Lawyers in the FWC: TO BRIEF, OR NOT TO BRIEF?

by 17 Sep 2015
As an HR professional, would you be prepared to face up to the Fair Work Commission yourself? Lisa Burrell provides her tips for success 

AUSTRALIA’S WORKPLACE relations tribunal, the Fair Work Commission (FWC), is continuing to tighten restrictions on the presence of lawyers. This may leave HR practitioners in the position of having to run the matters themselves.

Background
Under the Fair Work Act, a party to proceedings may not be represented by a lawyer or paid agent unless permitted by the FWC. The tribunal may grant permission to promote efficiency and fairness. Conversely, in-house lawyers and representatives from unions and employer associations, including those that are legally trained, are not subject to the restriction.

However, until the decision of the Federal Court in Warrell v Walton, lawyers were rarely denied permission. In Warrell, the Court ordered the re-hearing of a brain-damaged gardener’s case after it found that, in allowing the employers legal representation, the gardener was denied a “fair and just” hearing.

Recent examples
Since the decision in Warrell, the FWC has refused to grant permission for representation by lawyers on numerous occasions, including those being upheld on appeal to the Full Bench.

By way of example, the Full Bench of the FWC rejected a “well resourced” company’s argument that it needed  the  assistance of a lawyer because of the “high volume of documents and wide range of issues”. The Full Bench determined that “this commonplace occurrence does not constitute legal complexity”.

A month later, a Full Bench found that an ASX-listed company had sufficient internal HR resources to proceed without legal representation, despite the fact that the former employee would be represented by a union advocate.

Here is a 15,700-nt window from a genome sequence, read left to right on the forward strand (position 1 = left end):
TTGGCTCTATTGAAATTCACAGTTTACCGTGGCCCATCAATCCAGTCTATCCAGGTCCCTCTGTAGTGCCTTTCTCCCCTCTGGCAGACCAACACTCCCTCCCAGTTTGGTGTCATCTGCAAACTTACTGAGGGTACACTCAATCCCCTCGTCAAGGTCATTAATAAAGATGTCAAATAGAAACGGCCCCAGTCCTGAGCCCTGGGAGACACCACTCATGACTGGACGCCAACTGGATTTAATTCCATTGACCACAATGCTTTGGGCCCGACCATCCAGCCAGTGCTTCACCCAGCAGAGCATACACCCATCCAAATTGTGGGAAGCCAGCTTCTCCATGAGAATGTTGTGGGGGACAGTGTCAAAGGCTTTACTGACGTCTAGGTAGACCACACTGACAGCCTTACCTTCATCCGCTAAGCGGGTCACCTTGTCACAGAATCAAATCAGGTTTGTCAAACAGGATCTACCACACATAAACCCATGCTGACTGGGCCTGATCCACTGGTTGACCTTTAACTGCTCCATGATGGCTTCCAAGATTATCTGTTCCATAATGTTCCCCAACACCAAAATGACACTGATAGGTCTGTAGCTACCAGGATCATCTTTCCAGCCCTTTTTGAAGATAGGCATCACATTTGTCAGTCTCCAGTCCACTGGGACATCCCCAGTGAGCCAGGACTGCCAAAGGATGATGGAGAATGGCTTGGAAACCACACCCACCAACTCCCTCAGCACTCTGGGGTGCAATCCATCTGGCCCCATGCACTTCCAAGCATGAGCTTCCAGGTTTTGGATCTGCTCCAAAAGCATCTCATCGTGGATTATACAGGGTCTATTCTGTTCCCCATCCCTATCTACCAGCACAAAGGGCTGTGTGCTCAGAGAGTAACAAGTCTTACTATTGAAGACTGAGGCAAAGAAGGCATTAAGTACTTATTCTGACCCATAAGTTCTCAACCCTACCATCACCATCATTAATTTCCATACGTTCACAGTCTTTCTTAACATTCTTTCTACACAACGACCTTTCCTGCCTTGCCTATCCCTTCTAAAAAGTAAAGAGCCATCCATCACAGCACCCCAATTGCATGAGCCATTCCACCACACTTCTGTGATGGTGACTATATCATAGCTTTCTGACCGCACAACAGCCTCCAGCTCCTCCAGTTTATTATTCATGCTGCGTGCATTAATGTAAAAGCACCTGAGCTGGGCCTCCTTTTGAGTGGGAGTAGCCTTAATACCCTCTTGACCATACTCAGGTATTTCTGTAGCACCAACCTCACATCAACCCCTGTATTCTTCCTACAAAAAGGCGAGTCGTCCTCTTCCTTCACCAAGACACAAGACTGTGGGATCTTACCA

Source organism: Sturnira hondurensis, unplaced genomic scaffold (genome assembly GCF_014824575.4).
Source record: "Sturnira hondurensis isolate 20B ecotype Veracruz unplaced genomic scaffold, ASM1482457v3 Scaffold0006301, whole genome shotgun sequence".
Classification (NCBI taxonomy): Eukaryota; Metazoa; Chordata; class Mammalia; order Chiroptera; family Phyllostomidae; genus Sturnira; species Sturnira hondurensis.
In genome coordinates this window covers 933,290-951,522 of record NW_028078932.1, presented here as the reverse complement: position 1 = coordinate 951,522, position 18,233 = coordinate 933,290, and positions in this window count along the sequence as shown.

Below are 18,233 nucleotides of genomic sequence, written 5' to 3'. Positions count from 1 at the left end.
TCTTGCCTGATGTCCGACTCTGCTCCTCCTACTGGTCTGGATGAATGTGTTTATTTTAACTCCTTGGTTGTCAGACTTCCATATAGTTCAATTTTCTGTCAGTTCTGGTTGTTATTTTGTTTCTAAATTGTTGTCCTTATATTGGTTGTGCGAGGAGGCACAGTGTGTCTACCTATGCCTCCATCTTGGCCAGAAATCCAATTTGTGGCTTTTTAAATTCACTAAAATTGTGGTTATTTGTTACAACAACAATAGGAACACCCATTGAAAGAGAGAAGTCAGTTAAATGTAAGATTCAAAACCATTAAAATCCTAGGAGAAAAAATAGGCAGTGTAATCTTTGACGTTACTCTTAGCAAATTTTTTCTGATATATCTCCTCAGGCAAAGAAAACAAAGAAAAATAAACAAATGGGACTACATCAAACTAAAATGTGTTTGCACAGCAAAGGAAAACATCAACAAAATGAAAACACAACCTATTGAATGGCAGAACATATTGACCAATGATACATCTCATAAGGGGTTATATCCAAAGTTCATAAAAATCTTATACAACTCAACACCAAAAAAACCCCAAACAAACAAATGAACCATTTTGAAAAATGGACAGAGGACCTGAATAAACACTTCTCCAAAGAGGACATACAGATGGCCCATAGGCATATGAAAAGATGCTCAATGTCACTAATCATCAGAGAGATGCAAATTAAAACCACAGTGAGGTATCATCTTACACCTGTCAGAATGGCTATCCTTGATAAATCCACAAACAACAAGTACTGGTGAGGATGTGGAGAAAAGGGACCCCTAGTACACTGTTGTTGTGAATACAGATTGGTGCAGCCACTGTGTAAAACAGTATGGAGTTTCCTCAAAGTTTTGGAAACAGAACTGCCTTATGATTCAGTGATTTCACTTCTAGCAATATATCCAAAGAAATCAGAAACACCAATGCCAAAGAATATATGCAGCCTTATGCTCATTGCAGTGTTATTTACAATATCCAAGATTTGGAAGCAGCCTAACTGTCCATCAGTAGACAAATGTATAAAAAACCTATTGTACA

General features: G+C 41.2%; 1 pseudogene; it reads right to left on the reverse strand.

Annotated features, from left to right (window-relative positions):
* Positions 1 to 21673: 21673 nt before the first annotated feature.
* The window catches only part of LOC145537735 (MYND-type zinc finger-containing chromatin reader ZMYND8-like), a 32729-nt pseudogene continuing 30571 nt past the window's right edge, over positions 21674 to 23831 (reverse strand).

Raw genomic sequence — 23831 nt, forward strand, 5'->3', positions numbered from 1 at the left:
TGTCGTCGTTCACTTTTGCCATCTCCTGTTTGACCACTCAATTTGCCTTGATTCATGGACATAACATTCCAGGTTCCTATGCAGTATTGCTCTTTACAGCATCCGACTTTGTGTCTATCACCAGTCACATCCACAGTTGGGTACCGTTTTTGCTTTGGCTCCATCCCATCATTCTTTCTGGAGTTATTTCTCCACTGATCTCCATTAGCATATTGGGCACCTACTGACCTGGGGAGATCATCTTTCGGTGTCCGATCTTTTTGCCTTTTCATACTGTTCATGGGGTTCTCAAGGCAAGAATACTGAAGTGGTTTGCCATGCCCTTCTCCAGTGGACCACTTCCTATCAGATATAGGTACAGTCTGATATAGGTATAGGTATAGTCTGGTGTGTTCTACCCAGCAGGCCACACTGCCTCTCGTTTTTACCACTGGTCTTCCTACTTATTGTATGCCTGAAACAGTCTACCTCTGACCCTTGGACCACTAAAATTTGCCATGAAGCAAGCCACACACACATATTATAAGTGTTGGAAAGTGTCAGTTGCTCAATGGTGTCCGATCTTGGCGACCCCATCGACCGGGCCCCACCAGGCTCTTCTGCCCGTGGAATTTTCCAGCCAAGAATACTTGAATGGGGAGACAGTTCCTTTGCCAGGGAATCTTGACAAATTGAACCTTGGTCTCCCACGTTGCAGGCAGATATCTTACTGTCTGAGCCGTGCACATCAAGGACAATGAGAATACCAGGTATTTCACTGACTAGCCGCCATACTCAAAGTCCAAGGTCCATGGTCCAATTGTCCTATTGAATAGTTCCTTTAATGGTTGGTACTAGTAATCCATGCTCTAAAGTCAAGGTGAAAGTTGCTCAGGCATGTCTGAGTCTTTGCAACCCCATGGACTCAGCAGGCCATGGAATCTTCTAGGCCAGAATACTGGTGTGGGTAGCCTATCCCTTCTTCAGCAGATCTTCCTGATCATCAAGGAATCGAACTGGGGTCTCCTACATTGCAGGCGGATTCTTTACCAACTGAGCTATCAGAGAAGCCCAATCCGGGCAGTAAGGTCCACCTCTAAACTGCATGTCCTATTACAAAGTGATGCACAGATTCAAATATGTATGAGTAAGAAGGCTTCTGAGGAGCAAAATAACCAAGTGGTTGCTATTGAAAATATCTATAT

The message for employers
Ultimately, the issue of representation needs to be considered well in advance of any formal hearings. If there is a decision to proceed with engaging legal representation, there needs to be a clear understanding of how to self- represent in defending an unfair dismissal, or any other dispute, in case legal representation is denied. This is a particularly vexed issue for employers who have previously been reliant on having legal coverage through business insurance.

Getting ready to self-represent
For those either preparing to self-represent at a formal hearing or needing to prepare in case their legal representative or paid agent is ultimately refused entry, the following are our top tips for success.

Organisation is essential: Prepare copies of relevant cases and documents to hand up; create your own document library and ‘case summary’ that cross references your submissions and documents thoroughly.
Understand the setting: Ensure that you are well versed on required etiquette and formalities, from addressing the Commissioner, through to how to advocate your case.

Critically review: It is imperative that you understand the strengths and weaknesses of not only the claimant’s case but your own. This will allow you to best guide arguments and cross examination, ‘pulling on the reins’ as needed to highlight evidence that most strongly supports your submissions.
Alternatively, you may wish to discuss engaging an employer association to represent your organisation, or utilise any in-house legal counsel to run the case.

For  more  information,  contact  VECCI  at vecci.org.au

1 Warrell v Walton [2013] FCA 291
2 King v Patrick Projects Pty Ltd [2015] FWCFB 2679
3 Asciano Services Pty Ltd v Zak Hadfeld [2015] FWCFB 2618
Lisa Burrell is general manager of the Victorian Employers’ Chamber of Commerce and Industry (VECCI). VECCI is Victoria’s most influential employer group, servicing over 15,000 Victorian businesses per annum. An independent, non-government body, VECCI was founded in 1851 by the business community to represent business.


Lisa Burrell is the general manager of the Victorian Employers' Chamber of Commerce and Industry (VECCI). VEECI is Victoria’s most influential employer group, servicing over 15,000 Victorian businesses per annum. An independent, non-government body, VECCI was founded in 1851 by the business community to represent business.